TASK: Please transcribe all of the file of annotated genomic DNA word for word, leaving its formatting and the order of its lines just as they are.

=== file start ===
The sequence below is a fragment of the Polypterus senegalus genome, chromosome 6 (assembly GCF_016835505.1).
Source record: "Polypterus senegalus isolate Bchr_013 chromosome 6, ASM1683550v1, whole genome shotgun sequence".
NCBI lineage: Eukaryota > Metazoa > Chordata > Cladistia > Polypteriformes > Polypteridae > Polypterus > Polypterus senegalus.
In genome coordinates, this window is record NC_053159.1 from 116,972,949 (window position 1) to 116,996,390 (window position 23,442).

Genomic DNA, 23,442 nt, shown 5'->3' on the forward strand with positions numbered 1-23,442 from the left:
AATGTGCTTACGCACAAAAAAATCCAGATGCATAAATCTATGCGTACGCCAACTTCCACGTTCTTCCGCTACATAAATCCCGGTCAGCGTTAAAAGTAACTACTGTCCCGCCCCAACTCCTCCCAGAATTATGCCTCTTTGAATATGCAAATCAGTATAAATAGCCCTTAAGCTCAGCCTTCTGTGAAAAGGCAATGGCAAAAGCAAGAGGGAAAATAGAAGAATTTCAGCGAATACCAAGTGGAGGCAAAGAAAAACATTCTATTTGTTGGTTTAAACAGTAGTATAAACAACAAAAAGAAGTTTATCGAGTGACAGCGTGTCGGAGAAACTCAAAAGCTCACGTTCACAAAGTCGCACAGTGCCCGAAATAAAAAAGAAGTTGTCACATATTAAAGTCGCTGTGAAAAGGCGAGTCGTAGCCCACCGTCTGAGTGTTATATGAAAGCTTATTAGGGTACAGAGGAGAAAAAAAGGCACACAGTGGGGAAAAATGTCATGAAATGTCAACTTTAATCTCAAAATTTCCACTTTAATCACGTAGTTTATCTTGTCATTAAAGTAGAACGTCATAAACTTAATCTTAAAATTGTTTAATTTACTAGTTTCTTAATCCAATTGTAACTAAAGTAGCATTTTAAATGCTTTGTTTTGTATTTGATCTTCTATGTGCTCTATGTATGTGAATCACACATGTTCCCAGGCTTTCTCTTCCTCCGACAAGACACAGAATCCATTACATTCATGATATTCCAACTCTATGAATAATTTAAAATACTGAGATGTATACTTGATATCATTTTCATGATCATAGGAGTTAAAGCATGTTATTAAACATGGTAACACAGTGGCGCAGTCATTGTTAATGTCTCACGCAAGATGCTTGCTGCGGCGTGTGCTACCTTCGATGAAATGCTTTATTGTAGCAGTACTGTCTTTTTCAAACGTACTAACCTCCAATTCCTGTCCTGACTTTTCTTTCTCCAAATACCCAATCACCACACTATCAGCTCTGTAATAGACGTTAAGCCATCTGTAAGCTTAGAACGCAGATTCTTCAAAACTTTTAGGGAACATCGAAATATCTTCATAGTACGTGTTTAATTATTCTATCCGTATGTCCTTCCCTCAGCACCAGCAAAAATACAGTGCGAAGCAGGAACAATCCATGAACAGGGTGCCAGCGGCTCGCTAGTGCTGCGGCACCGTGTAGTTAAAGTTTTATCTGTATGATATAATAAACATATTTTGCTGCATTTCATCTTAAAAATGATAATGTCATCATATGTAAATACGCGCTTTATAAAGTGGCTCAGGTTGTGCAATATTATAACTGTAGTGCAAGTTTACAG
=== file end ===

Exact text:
The sequence below is a fragment of the Polypterus senegalus genome, chromosome 6 (assembly GCF_016835505.1).
Source record: "Polypterus senegalus isolate Bchr_013 chromosome 6, ASM1683550v1, whole genome shotgun sequence".
NCBI lineage: Eukaryota > Metazoa > Chordata > Cladistia > Polypteriformes > Polypteridae > Polypterus > Polypterus senegalus.
In genome coordinates, this window is record NC_053159.1 from 116,972,949 (window position 1) to 116,996,390 (window position 23,442).

Genomic DNA, 23,442 nt, shown 5'->3' on the forward strand with positions numbered 1-23,442 from the left:
AATGTGCTTACGCACAAAAAAATCCAGATGCATAAATCTATGCGTACGCCAACTTCCACGTTCTTCCGCTACATAAATCCCGGTCAGCGTTAAAAGTAACTACTGTCCCGCCCCAACTCCTCCCAGAATTATGCCTCTTTGAATATGCAAATCAGTATAAATAGCCCTTAAGCTCAGCCTTCTGTGAAAAGGCAATGGCAAAAGCAAGAGGGAAAATAGAAGAATTTCAGCGAATACCAAGTGGAGGCAAAGAAAAACATTCTATTTGTTGGTTTAAACAGTAGTATAAACAACAAAAAGAAGTTTATCGAGTGACAGCGTGTCGGAGAAACTCAAAAGCTCACGTTCACAAAGTCGCACAGTGCCCGAAATAAAAAAGAAGTTGTCACATATTAAAGTCGCTGTGAAAAGGCGAGTCGTAGCCCACCGTCTGAGTGTTATATGAAAGCTTATTAGGGTACAGAGGAGAAAAAAAGGCACACAGTGGGGAAAAATGTCATGAAATGTCAACTTTAATCTCAAAATTTCCACTTTAATCACGTAGTTTATCTTGTCATTAAAGTAGAACGTCATAAACTTAATCTTAAAATTGTTTAATTTACTAGTTTCTTAATCCAATTGTAACTAAAGTAGCATTTTAAATGCTTTGTTTTGTATTTGATCTTCTATGTGCTCTATGTATGTGAATCACACATGTTCCCAGGCTTTCTCTTCCTCCGACAAGACACAGAATCCATTACATTCATGATATTCCAACTCTATGAATAATTTAAAATACTGAGATGTATACTTGATATCATTTTCATGATCATAGGAGTTAAAGCATGTTATTAAACATGGTAACACAGTGGCGCAGTCATTGTTAATGTCTCACGCAAGATGCTTGCTGCGGCGTGTGCTACCTTCGATGAAATGCTTTATTGTAGCAGTACTGTCTTTTTCAAACGTACTAACCTCCAATTCCTGTCCTGACTTTTCTTTCTCCAAATACCCAATCACCACACTATCAGCTCTGTAATAGACGTTAAGCCATCTGTAAGCTTAGAACGCAGATTCTTCAAAACTTTTAGGGAACATCGAAATATCTTCATAGTACGTGTTTAATTATTCTATCCGTATGTCCTTCCCTCAGCACCAGCAAAAATACAGTGCGAAGCAGGAACAATCCATGAACAGGGTGCCAGCGGCTCGCTAGTGCTGCGGCACCGTGTAGTTAAAGTTTTATCTGTATGATATAATAAACATATTTTGCTGCATTTCATCTTAAAAATGATAATGTCATCATATGTAAATACGCGCTTTATAAAGTGGCTCAGGTTGTGCAATATTATAACTGTAGTGCAAGTTTACAG